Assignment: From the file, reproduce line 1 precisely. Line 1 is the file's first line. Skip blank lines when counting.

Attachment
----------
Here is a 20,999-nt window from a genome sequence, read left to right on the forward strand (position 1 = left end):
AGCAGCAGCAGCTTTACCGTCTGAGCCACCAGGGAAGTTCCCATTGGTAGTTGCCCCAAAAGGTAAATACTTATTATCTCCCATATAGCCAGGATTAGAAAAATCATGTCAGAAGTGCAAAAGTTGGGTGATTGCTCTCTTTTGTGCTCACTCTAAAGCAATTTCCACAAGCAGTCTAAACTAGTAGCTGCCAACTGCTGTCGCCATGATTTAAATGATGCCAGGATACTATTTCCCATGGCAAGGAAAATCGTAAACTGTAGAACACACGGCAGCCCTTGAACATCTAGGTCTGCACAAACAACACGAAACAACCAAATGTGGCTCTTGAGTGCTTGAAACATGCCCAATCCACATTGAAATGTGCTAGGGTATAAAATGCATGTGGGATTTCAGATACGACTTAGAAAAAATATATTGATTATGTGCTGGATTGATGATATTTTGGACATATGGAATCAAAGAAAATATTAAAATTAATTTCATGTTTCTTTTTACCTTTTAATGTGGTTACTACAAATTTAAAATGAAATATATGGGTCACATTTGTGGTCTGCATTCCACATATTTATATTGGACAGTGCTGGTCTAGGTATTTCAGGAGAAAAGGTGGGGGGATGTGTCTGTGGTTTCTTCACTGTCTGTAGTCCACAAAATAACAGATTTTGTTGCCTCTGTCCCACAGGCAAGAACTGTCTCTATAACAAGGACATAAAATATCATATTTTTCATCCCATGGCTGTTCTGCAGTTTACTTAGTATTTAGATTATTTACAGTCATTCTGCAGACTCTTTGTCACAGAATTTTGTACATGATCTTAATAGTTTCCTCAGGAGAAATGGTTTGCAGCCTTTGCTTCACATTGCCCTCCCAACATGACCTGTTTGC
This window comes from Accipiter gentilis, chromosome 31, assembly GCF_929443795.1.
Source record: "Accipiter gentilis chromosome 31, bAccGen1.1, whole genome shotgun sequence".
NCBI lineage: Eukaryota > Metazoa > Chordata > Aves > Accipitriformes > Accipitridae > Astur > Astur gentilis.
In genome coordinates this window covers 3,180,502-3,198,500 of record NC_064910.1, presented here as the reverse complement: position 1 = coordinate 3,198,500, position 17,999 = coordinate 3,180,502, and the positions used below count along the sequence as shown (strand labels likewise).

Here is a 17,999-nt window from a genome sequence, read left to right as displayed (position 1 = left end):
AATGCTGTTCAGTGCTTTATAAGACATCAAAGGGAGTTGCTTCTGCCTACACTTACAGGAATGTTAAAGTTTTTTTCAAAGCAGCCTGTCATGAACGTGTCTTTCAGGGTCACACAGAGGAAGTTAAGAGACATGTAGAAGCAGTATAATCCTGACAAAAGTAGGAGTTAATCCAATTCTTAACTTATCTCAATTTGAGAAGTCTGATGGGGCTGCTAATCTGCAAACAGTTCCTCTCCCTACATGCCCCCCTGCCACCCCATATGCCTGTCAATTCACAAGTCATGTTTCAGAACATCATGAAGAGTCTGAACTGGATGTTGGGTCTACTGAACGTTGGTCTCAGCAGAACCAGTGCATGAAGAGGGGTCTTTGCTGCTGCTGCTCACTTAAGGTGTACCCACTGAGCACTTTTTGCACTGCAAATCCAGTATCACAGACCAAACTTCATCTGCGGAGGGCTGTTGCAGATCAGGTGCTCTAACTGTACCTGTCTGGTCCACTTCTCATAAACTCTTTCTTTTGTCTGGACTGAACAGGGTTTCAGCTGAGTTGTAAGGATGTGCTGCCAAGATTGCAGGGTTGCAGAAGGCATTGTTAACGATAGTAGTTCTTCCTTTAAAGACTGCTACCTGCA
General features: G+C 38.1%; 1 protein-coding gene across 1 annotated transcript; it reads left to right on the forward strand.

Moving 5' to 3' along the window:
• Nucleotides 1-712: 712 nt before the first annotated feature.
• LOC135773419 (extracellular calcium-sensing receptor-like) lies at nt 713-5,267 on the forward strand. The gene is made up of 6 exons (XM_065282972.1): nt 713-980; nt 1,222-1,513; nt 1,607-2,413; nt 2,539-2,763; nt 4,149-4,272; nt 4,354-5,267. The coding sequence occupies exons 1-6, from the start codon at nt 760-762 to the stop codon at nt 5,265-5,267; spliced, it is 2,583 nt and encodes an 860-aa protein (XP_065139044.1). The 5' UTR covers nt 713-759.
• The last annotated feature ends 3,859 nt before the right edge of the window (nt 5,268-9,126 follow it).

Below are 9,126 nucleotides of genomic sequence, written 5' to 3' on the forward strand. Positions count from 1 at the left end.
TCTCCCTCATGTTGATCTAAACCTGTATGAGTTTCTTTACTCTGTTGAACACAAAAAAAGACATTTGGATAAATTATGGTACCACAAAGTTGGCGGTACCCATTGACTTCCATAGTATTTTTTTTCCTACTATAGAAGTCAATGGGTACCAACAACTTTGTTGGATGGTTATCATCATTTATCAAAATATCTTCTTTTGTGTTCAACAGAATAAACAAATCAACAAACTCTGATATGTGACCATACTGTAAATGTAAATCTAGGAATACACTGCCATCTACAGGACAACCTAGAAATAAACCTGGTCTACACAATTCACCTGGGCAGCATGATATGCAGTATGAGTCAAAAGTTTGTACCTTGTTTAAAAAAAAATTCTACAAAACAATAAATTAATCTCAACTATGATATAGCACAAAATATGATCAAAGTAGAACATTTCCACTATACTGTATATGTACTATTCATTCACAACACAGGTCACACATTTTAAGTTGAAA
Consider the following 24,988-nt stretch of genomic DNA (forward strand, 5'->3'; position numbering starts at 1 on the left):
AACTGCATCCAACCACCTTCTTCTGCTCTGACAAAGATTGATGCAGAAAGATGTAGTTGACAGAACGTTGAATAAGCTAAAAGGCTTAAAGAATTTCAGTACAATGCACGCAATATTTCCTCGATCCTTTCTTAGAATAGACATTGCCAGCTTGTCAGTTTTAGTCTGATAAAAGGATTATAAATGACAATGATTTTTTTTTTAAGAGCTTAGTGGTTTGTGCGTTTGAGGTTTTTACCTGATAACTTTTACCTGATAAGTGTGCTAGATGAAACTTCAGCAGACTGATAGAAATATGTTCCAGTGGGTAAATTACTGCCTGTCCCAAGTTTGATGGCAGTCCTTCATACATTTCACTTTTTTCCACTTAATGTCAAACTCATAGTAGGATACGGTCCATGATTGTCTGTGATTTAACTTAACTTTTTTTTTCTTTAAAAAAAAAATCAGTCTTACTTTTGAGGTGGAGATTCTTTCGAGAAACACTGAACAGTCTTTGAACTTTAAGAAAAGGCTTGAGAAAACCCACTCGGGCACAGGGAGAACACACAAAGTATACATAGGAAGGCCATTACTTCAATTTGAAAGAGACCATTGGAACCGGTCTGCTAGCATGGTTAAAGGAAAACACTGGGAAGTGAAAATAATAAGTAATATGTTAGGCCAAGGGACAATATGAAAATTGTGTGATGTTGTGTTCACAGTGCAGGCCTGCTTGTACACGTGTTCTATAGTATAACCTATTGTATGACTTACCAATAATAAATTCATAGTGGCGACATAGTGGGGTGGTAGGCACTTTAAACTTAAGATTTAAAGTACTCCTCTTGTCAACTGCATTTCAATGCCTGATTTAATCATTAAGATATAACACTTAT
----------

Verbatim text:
Here is a 20,999-nt window from a genome sequence, read left to right on the forward strand (position 1 = left end):